Last but definitely not least, let us know if you plan on coming—we are more than happy to share sunscreen 🙂 We cannot wait to see you there!

THE EVENT OF THE SEASON Coming to Hopkinton December 5th and 6th

Coming to Hopkinton December 5th and 6th

Before reading this blog post, I suggest that you and anyone that may be reading over your shoulder sit down. In your chairs? Great, because the excitement you are about to feel will surely leave you overwhelmed.

 

The event of the quarter is right around the corner! Please consider this your personal invitation to join us for DOJO DAYS next Monday and Tuesday, December 5th and 6th from 10 am to 4 pm in the 176 Café out at Dell EMC in Hopkinton.

official-dojo-days-logo

DevOps is a hot word in the world of technology. It represents a way of working and technique that aims at making the customer omnipresent in everything that is created and delivered. Companies today consider this way the future.

For this reason, Dell EMC and Pivotal paired to create the first ever Dell EMC – Pivotal Cloud Foundry Dojo. Our goals are centered around personal, team and company transformation. Through the practice of modern software development, we spend our days contributing to Cloud Foundry Foundation sanctioned Open Source projects through R&D modernization and methodology known as ‘the way’ (XP, Lean Startup).

Many know us as the team in Cambridge with great food and beverage (no really, it’s amazing- come visit us to see for yourself). We realize, though, that the commute isn’t ideal for most. So, we bring you Dojo Days to experience #adayinthelifeofthedojo, with a replication of our office environment and our team in action representing the steps we took to transform.

In addition to seeing #adayinthelifeofthedojo, you will have the chance to pair with us, join our team for lightning sessions that are driven by the audience’s goals (schedule below) and have the chance to win a Dell EMC Dojo branded Patagonia, S’well water bottles, t-shirts, and more!

 

The schedule of the lightning sessions are as follows. Please come by the Café day of to sign up and/or just drop in:

Monday, December 5th:

11:45 am to 12:45 pm: Steps to Transformation starring Brian Roche and Megan Murawski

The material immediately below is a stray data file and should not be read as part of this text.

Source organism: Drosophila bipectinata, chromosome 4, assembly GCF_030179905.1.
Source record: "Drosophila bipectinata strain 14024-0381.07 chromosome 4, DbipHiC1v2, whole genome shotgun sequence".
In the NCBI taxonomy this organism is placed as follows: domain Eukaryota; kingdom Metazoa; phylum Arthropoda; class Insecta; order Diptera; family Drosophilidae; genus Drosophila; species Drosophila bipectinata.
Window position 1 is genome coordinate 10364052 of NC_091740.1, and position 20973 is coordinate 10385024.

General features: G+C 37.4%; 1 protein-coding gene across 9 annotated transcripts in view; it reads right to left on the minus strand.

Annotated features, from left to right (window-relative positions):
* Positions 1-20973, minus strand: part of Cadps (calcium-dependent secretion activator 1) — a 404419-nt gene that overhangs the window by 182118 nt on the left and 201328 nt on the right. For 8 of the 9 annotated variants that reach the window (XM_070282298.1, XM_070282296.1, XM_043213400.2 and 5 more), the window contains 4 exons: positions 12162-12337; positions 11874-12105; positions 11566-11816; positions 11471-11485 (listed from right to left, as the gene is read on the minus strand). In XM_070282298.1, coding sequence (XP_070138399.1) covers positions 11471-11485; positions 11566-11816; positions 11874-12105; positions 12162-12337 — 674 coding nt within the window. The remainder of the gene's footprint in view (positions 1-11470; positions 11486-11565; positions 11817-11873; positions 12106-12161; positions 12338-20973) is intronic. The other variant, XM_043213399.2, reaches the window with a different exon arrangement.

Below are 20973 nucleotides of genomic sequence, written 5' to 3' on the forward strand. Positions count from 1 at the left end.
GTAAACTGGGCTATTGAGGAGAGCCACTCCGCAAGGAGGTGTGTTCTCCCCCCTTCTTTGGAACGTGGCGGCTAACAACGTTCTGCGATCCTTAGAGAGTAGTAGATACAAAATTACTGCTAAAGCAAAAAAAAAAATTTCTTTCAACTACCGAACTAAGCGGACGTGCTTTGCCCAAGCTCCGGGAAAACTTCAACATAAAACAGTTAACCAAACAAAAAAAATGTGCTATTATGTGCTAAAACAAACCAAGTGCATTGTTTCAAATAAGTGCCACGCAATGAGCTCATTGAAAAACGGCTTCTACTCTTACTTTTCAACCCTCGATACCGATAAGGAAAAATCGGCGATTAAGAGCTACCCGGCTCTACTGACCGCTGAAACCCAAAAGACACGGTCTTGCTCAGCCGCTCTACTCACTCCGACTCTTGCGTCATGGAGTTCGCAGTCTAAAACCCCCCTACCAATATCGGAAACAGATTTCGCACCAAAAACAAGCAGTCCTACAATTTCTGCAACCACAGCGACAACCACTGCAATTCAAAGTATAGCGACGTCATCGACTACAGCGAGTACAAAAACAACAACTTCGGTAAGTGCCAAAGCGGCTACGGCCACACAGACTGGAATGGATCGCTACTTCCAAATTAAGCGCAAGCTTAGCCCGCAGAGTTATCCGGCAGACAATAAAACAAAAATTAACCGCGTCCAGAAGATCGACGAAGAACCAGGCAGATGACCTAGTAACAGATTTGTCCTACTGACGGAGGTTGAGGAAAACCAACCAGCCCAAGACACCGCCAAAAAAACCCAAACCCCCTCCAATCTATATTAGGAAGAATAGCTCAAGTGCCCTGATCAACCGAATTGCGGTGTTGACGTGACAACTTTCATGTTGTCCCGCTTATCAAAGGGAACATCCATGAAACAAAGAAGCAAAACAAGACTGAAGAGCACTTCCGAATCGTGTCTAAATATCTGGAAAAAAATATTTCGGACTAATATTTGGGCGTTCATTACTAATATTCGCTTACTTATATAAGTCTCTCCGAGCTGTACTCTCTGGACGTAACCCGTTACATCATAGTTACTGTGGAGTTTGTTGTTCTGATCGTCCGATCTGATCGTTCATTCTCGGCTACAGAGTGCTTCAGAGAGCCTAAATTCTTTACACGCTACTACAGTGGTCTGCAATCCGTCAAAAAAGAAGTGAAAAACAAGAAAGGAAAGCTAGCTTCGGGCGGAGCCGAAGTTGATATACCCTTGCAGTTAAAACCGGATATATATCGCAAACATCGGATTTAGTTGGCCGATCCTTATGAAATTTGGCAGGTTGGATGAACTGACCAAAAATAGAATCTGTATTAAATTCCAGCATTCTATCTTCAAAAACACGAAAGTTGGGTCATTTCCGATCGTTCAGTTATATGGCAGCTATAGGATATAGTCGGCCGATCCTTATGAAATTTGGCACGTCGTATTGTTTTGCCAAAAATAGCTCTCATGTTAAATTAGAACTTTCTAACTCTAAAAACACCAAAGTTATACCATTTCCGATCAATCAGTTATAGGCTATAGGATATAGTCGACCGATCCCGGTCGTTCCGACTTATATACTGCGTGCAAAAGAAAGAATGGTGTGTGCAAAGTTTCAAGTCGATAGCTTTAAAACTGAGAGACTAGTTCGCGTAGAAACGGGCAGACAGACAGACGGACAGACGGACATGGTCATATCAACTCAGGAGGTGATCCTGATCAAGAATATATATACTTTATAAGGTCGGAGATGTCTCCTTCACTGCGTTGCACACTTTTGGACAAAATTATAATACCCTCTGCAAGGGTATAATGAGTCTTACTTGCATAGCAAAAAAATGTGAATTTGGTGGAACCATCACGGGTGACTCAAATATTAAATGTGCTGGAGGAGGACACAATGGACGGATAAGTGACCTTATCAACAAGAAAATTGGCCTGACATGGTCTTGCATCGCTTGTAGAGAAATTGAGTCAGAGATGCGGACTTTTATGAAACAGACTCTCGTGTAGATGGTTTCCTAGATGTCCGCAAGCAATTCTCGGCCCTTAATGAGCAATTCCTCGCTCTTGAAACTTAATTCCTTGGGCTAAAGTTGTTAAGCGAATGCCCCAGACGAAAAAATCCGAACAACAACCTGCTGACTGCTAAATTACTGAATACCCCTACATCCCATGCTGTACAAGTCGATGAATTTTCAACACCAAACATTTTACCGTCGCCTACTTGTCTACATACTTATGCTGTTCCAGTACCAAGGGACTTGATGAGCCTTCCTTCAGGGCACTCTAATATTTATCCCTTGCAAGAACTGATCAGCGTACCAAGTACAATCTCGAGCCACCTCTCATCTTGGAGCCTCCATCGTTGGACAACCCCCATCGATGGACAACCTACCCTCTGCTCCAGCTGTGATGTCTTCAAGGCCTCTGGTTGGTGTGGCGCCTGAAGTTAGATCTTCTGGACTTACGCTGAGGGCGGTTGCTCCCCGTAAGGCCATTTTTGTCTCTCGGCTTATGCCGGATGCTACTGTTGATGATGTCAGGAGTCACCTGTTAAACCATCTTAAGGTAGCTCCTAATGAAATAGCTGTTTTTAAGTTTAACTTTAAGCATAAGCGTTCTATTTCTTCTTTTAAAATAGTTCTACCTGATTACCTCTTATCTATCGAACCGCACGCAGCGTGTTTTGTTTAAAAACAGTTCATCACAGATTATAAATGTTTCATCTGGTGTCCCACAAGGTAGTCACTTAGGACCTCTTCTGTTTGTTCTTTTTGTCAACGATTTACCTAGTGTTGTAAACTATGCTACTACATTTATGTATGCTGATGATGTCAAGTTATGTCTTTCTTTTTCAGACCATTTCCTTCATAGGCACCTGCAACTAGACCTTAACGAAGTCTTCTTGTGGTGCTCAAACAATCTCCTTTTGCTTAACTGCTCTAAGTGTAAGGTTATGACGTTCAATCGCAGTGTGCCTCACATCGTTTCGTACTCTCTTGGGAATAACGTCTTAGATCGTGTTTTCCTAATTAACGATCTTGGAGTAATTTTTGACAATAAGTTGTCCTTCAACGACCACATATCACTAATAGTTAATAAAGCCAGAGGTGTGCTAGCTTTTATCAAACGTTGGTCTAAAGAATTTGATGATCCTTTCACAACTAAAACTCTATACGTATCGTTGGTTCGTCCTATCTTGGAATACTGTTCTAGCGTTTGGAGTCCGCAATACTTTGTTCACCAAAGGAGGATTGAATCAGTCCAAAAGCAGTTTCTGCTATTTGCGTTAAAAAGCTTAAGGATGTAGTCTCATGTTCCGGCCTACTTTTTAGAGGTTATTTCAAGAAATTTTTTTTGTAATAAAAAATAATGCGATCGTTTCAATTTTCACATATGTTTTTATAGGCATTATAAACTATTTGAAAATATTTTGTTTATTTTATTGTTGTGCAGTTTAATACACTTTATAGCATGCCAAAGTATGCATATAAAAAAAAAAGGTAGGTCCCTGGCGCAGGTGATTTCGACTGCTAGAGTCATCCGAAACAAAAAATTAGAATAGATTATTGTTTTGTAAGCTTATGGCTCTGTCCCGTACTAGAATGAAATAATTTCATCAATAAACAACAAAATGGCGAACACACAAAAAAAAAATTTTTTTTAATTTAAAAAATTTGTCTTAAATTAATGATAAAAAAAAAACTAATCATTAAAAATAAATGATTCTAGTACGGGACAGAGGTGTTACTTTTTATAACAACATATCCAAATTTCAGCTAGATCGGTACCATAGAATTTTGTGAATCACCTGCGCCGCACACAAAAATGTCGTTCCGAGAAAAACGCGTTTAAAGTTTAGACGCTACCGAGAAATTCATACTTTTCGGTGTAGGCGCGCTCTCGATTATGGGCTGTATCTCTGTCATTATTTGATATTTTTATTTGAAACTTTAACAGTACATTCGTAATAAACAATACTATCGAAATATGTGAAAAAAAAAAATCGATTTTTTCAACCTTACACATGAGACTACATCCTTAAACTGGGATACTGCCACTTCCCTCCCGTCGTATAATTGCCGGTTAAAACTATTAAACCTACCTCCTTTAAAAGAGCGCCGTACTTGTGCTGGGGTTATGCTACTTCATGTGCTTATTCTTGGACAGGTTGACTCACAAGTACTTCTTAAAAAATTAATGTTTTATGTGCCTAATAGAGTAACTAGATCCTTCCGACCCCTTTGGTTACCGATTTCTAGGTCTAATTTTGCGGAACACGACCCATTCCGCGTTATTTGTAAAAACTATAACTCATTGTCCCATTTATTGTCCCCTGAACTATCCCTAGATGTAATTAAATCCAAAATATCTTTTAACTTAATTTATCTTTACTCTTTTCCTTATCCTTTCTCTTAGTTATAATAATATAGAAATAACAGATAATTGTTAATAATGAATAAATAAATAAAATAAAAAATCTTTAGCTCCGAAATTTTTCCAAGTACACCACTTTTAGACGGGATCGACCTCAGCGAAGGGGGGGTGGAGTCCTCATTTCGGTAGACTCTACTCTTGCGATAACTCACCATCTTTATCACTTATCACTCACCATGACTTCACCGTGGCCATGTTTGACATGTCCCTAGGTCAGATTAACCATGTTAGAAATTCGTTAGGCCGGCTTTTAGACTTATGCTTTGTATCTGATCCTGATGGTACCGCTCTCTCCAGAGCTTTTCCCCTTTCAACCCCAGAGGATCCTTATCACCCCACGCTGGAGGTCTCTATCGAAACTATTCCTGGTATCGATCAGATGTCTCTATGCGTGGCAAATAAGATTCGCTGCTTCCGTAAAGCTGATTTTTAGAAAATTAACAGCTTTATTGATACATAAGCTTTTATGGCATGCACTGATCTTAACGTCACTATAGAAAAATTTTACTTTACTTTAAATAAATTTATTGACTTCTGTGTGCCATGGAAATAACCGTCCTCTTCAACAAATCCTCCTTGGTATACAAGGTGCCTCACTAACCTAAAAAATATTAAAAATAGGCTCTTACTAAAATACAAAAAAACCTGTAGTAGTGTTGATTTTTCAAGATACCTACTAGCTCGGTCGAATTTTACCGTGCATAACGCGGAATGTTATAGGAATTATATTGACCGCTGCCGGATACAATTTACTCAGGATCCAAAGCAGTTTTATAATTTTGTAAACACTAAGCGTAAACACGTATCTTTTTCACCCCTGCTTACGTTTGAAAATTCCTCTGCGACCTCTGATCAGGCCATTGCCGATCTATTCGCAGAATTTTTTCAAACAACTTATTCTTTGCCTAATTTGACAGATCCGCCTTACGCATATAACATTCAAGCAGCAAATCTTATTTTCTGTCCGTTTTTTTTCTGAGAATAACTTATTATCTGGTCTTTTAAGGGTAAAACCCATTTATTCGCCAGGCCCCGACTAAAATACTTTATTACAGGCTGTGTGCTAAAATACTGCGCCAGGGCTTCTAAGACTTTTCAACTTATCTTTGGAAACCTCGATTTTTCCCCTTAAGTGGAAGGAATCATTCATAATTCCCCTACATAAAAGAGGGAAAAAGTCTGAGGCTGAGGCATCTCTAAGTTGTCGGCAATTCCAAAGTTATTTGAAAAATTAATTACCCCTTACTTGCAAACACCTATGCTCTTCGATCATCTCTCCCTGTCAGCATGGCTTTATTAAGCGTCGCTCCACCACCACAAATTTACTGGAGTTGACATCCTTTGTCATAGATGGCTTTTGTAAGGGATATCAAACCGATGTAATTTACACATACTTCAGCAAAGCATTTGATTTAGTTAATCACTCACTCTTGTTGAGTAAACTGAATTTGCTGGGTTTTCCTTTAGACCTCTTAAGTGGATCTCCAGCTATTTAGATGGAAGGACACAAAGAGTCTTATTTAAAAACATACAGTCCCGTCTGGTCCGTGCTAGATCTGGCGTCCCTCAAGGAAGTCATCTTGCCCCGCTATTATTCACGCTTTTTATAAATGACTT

2:00 pm to 2:30 pm: TDD and CI/CD starring Xuebin He

 

Tuesday, December 6th:

11:45 am to 12:45 pm: PaaS, and Why your Developers Care starring Gary White

1:30 pm to 2:00 pm: Factor, Cloud Native, and Containers (oh my!) starring Thinh Nguyen

 

If you have any questions, please contact Emily Kaiser at Emily.Kaiser@dell.com. Otherwise, we cannot wait to see you, your team, and all of your friends out in Hopkinton next week!

Road trip to Persistence on CloudFoundry Laying the framework with ScaleIO

Laying the framework with ScaleIO

Peter Blum

Over the past few months the Dojo has been working with all the types of storage to enable persistence within CloudFoundry. Across the next few weeks we are going to be road tripping through how we enabled EMC storage on the CloudFoundry platform. For our first leg of the journey, we start laying the framework by building our motorcycle, a ScaleIO cluster, which will carry us through the journey. ScaleIO, a software defined storage service that is both flexible to allow dynamic scaling of storage nodes as well as reliable to enable enterprise level confidence.

What is ScaleIO – SDS, SDC, & MDM!?

ScaleIO as we already pointed out is a software defined block storage. In laymen terms there are two huge benefits I see with using ScaleIO. Firstly, the actual storage backing ScaleIO can be dynamically scaled up and down by adding and removing SDS (ScaleIO Data Storage) server/nodes. Secondly, SDS nodes can run parallel to your applications running on a server, utilizing any additional free storage your applications are not using. These two points allow for a fully automated datacenter and a terrific base to start for block storage in CloudFoundry.

Throughout this article we will use SDS, SDC, and MDM, lets define them for some deeper understanding!
All three of these terms are actually services running on a node. These nodes can either be a Hypervisor (in the case of vSphere), a VM, or a bare metal machine.

SDS – ScaleIO Data Storage

This is the base of ScaleIO. SDS nodes store information locally on storage devices specified by the admin.

SDC – ScaleIO Data Client

If you intend to use a ScaleIO volume, you are required to become an SDC. To become an SDC you are required to install a kernel module (.KO) which is compiled specially for your specific Operating system version. These all can be found on EMC Support. In addition to the KO that gets installed there also will be a handy binary, drv_cfg. We will use this later on but make sure you have it!

MDM – Meta Data Manager

Think of the MDMs as the mothers of your ScaleIO deployment. They are the most important part of your ScaleIO deployment, they allow access to the storage (by means of mapping volumes from SDS’s to SDC’s), and most importantly they keep track of where all the data is living. Without the MDM’s you lose access to your data since “Mom” isn’t there to piece together the blocks you have written! Side Note: make sure you have at least 3 MDM nodes. This is the smallest number allowed since it is required to have 1 MDM each for Master, Slave, and Tiebreaker.

How to Install ScaleIO

The number of different ways to install ScaleIO is unlimited! In the Dojo we used two separate ways, each with their ups and downs. The first, “The MVP”, is simple and fast, and it will get you the quickest minimal viable product. The second method, “For the Grownups”, will provide you with a start for a fully production ready environment. Both of these will suffice for the rest of our road tripping blog.

The MVP